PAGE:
Reading through some old Wikipedia articles pointed me to an interesting exchange in the House of Commons, back in 1948. Ulster Unionist MPs Conolly Gage and Major Samuel Gillmor Haughton rose during an adjournment debate to complain about the requirement for a permit or passport to be presented for travel between Northern Ireland and the rest of the UK.
Mr Gage opens by highlighting the inconvenience of this arrangement :
As everyone knows, Ulster is as much a part of the United Kingdom as Devon or Cornwall; yet any person wanting to visit a sick child, or wanting 10 go on urgent business from Belfast to Liverpool, has to obtain a travel permit.
He goes on to complain about the fact that any danger posed by “aliens” to GB is not deemed to be serious when it comes to the welfare of Northern Ireland residents :
There is another matter with regard to this. The control is imposed at the ports of Northern Ireland, and so it is really for the undesirable alien that it is desired to exclude from Great Britain. It does seem rather hard, if they are so undesirable, they we should have to have them in Belfast, because the check gives no protection at all there. It seems absurd that the protection which this check is supposed to afford to Liverpool should be denied to Belfast or any port in Ulster.
Finally, Mr Gage proposes border controls :
I would only point out that the system of a check on the Border is possible. I know it has been difficult to check all contraband on the land frontier as compared with the ports, but if it can be done in the case of smugglers, then it can be done in the case of other people.
It is worth reading the rest of this exchange, not least for reference to Stormont’s “Safeguarding of Employment Act”. Eventually, the Under-Secretary of State for the Home Office, Mr Younger, responds. I’ve picked out some of the salient quotes :
I should like to start by emphasising that the restrictions are not really very great. The objection to them is, I think, partly on sentimental or loyalist grounds—that is, an objection to being treated any differently from other persons residing in the United Kingdom. The material objections are not very considerable.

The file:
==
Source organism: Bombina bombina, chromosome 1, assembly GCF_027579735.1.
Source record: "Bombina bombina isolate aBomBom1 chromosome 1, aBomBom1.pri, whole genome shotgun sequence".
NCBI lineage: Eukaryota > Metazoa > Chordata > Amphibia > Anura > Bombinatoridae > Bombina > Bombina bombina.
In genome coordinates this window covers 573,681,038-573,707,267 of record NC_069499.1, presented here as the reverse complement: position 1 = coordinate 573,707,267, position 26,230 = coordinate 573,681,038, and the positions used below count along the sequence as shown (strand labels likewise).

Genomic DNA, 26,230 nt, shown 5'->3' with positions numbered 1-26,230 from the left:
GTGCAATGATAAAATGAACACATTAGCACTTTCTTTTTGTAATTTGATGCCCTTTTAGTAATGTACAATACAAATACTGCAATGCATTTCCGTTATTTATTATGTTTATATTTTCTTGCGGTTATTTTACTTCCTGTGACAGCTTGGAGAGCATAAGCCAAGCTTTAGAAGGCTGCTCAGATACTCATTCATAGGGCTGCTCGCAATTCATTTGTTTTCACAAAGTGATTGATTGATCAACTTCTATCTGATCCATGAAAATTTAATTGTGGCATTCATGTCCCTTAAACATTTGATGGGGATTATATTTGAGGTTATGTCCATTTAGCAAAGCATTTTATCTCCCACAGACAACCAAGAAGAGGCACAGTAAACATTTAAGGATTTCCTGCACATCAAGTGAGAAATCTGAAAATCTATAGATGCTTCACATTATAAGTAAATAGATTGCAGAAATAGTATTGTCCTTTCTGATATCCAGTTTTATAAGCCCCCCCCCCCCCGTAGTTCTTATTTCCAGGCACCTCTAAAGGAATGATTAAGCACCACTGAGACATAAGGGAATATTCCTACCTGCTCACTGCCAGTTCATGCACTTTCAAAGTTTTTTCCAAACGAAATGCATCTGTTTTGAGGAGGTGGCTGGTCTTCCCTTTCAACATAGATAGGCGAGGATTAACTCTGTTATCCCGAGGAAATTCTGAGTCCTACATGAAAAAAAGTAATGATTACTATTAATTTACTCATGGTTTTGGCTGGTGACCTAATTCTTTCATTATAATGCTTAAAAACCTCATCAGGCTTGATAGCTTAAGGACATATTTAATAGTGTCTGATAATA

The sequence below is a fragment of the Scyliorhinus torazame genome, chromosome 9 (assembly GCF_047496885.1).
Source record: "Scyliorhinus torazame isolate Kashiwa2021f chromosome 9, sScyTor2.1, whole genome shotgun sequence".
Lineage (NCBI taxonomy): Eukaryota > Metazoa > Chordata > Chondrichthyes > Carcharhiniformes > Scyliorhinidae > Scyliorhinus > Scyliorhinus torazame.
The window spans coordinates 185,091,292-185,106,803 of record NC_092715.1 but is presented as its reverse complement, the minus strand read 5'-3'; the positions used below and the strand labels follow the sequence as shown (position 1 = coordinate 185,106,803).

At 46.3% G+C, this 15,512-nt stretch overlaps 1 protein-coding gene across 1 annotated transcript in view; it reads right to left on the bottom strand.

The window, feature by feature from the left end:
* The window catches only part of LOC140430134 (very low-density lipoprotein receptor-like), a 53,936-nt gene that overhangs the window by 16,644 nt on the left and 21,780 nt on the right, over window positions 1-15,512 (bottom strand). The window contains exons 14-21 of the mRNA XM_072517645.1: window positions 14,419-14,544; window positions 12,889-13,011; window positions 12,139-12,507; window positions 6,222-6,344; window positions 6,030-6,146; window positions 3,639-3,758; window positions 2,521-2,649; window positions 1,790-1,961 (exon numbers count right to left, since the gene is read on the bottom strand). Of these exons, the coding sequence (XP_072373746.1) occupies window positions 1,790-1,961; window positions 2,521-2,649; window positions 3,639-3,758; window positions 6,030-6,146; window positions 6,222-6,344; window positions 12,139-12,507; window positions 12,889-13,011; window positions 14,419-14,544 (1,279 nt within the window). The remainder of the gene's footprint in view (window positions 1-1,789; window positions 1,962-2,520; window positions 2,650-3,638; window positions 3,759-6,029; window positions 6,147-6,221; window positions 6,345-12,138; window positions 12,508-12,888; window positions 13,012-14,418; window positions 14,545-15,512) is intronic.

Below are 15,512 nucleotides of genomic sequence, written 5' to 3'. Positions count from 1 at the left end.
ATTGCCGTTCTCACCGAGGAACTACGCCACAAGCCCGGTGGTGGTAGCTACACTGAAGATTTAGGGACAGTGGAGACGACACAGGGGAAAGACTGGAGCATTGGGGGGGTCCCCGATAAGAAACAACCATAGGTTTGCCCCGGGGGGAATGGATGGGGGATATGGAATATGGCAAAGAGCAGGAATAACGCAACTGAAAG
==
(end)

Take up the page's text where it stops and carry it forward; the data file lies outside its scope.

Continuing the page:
Complaints of delays are dismissed out of hand :
.. but it is not a serious hardship. There is no difficulty caused to anyone who wishes to get these documents and a relatively limited delay is caused by the embarkation system.
Mr Younger goes on to explain the need for the system.
The difference in the positions of the two countries during the war has led to a different attitude on the part of the two governments to certain nationalities, and it is no longer possible to have the same tie-up as there was before the war between the alien policies of the two countries. I would not like to suggest that this is entirely due to the situation in Eire, for we here are in a very special position with regard to aliens. We have a scheme of effecting the admission of Poles and European volunteer workers with which one could not be sure that the Eire Government would wish to be associated, and until there is a community of interest on these questions of aliens, it is difficult to see that there can be as close an identity of aliens policy as before the war.
Finally, the Under-Secretary addresses the issue of establishing checks at the border.
It is suggested that a check could be made on the land frontier. It is perfectly true that Customs control is carried out, but it is a different thing from the sort of control that would be required to prevent the admission of undesirable aliens. I believe the frontier is about 180 miles long, and the check points are relatively few. I happen to know, from my own personal experience, that this was an acute security problem during the war, and an intensive study of the possibility of control was made. At one time, although I do not know if this was confirmed, the commander in Northern Ireland thought he could not have an effective control except with four divisions. That gives some idea of the difficulty. It is perfectly true that many continental countries with long frontiers have to put up with inefficient control, but there is no reason why we should do that when we have a port of embarkation where control can be effected.
This system continued to exist for a full seven years following the war.
I think it’s worth highlighting in the context of the present debate about the options available to the UK government concerning the Irish border. For sure, the scenario that existed in 1945 is very different to what we are facing at the moment. Nonetheless, it is a matter of historical fact that in the past, the British government has seen it fit and convenient to impose identity checks on travellers between the Great Britain and Northern Ireland. It follows that there is no reason why it would not be minded to do so again if it felt the circumstances required it.